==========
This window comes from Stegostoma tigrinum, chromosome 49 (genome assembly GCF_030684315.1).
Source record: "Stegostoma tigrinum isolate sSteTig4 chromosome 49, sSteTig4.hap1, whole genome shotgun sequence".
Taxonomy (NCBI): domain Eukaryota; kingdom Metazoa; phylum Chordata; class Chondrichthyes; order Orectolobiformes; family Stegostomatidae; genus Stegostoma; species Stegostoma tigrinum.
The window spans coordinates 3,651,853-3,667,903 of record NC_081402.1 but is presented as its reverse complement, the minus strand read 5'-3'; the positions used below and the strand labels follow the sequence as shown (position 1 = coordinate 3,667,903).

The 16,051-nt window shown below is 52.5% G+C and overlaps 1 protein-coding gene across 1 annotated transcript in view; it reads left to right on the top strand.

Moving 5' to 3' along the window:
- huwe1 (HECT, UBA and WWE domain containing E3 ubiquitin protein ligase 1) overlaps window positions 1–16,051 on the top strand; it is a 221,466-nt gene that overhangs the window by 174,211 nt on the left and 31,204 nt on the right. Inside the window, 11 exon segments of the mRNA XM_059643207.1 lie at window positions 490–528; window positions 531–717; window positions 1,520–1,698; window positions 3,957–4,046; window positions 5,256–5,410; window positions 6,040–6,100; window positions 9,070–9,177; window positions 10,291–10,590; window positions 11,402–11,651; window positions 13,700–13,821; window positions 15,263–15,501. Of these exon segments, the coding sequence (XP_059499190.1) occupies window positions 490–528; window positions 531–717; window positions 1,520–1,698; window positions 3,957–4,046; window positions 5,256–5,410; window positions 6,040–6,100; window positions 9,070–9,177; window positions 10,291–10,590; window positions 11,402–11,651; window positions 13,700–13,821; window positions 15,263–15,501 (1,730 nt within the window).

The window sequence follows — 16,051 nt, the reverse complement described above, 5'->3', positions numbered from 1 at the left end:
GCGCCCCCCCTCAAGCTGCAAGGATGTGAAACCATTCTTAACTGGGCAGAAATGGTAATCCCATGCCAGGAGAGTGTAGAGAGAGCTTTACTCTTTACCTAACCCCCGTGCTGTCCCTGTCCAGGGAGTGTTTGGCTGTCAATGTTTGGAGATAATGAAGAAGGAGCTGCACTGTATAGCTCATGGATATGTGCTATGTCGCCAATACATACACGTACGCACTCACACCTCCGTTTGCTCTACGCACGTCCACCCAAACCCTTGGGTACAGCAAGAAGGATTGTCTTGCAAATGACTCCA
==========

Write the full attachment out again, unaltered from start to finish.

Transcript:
This window comes from Stegostoma tigrinum, chromosome 49 (genome assembly GCF_030684315.1).
Source record: "Stegostoma tigrinum isolate sSteTig4 chromosome 49, sSteTig4.hap1, whole genome shotgun sequence".
Taxonomy (NCBI): domain Eukaryota; kingdom Metazoa; phylum Chordata; class Chondrichthyes; order Orectolobiformes; family Stegostomatidae; genus Stegostoma; species Stegostoma tigrinum.
The window spans coordinates 3,651,853-3,667,903 of record NC_081402.1 but is presented as its reverse complement, the minus strand read 5'-3'; the positions used below and the strand labels follow the sequence as shown (position 1 = coordinate 3,667,903).

The 16,051-nt window shown below is 52.5% G+C and overlaps 1 protein-coding gene across 1 annotated transcript in view; it reads left to right on the top strand.

Moving 5' to 3' along the window:
- huwe1 (HECT, UBA and WWE domain containing E3 ubiquitin protein ligase 1) overlaps window positions 1–16,051 on the top strand; it is a 221,466-nt gene that overhangs the window by 174,211 nt on the left and 31,204 nt on the right. Inside the window, 11 exon segments of the mRNA XM_059643207.1 lie at window positions 490–528; window positions 531–717; window positions 1,520–1,698; window positions 3,957–4,046; window positions 5,256–5,410; window positions 6,040–6,100; window positions 9,070–9,177; window positions 10,291–10,590; window positions 11,402–11,651; window positions 13,700–13,821; window positions 15,263–15,501. Of these exon segments, the coding sequence (XP_059499190.1) occupies window positions 490–528; window positions 531–717; window positions 1,520–1,698; window positions 3,957–4,046; window positions 5,256–5,410; window positions 6,040–6,100; window positions 9,070–9,177; window positions 10,291–10,590; window positions 11,402–11,651; window positions 13,700–13,821; window positions 15,263–15,501 (1,730 nt within the window).

The window sequence follows — 16,051 nt, the reverse complement described above, 5'->3', positions numbered from 1 at the left end:
GCGCCCCCCCTCAAGCTGCAAGGATGTGAAACCATTCTTAACTGGGCAGAAATGGTAATCCCATGCCAGGAGAGTGTAGAGAGAGCTTTACTCTTTACCTAACCCCCGTGCTGTCCCTGTCCAGGGAGTGTTTGGCTGTCAATGTTTGGAGATAATGAAGAAGGAGCTGCACTGTATAGCTCATGGATATGTGCTATGTCGCCAATACATACACGTACGCACTCACACCTCCGTTTGCTCTACGCACGTCCACCCAAACCCTTGGGTACAGCAAGAAGGATTGTCTTGCAAATGACTCCA